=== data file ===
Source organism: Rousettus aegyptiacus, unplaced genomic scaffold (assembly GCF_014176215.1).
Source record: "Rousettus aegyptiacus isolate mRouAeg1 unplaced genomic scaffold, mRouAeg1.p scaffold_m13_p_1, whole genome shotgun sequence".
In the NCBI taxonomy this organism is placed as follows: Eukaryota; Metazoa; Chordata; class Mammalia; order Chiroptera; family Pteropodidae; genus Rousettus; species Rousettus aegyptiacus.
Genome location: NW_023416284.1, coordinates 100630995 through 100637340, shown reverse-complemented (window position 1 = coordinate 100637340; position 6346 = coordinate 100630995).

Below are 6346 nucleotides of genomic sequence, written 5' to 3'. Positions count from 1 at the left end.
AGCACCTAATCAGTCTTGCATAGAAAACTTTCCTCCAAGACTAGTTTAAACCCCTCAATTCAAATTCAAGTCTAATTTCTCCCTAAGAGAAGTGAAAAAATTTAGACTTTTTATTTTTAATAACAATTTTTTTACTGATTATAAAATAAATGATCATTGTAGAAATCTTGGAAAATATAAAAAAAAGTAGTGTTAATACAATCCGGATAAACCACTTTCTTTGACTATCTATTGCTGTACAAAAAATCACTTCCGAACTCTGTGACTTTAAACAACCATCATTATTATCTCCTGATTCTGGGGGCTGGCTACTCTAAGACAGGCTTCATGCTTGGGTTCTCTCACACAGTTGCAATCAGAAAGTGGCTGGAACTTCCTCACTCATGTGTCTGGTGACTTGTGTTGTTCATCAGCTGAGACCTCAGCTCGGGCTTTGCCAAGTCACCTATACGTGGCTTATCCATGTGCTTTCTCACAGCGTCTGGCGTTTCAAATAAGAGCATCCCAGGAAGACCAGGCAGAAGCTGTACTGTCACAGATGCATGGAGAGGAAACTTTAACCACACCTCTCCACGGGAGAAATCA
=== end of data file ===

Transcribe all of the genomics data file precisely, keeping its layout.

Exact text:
Source organism: Rousettus aegyptiacus, unplaced genomic scaffold (assembly GCF_014176215.1).
Source record: "Rousettus aegyptiacus isolate mRouAeg1 unplaced genomic scaffold, mRouAeg1.p scaffold_m13_p_1, whole genome shotgun sequence".
In the NCBI taxonomy this organism is placed as follows: Eukaryota; Metazoa; Chordata; class Mammalia; order Chiroptera; family Pteropodidae; genus Rousettus; species Rousettus aegyptiacus.
Genome location: NW_023416284.1, coordinates 100630995 through 100637340, shown reverse-complemented (window position 1 = coordinate 100637340; position 6346 = coordinate 100630995).

Below are 6346 nucleotides of genomic sequence, written 5' to 3'. Positions count from 1 at the left end.
AGCACCTAATCAGTCTTGCATAGAAAACTTTCCTCCAAGACTAGTTTAAACCCCTCAATTCAAATTCAAGTCTAATTTCTCCCTAAGAGAAGTGAAAAAATTTAGACTTTTTATTTTTAATAACAATTTTTTTACTGATTATAAAATAAATGATCATTGTAGAAATCTTGGAAAATATAAAAAAAAGTAGTGTTAATACAATCCGGATAAACCACTTTCTTTGACTATCTATTGCTGTACAAAAAATCACTTCCGAACTCTGTGACTTTAAACAACCATCATTATTATCTCCTGATTCTGGGGGCTGGCTACTCTAAGACAGGCTTCATGCTTGGGTTCTCTCACACAGTTGCAATCAGAAAGTGGCTGGAACTTCCTCACTCATGTGTCTGGTGACTTGTGTTGTTCATCAGCTGAGACCTCAGCTCGGGCTTTGCCAAGTCACCTATACGTGGCTTATCCATGTGCTTTCTCACAGCGTCTGGCGTTTCAAATAAGAGCATCCCAGGAAGACCAGGCAGAAGCTGTACTGTCACAGATGCATGGAGAGGAAACTTTAACCACACCTCTCCACGGGAGAAATCA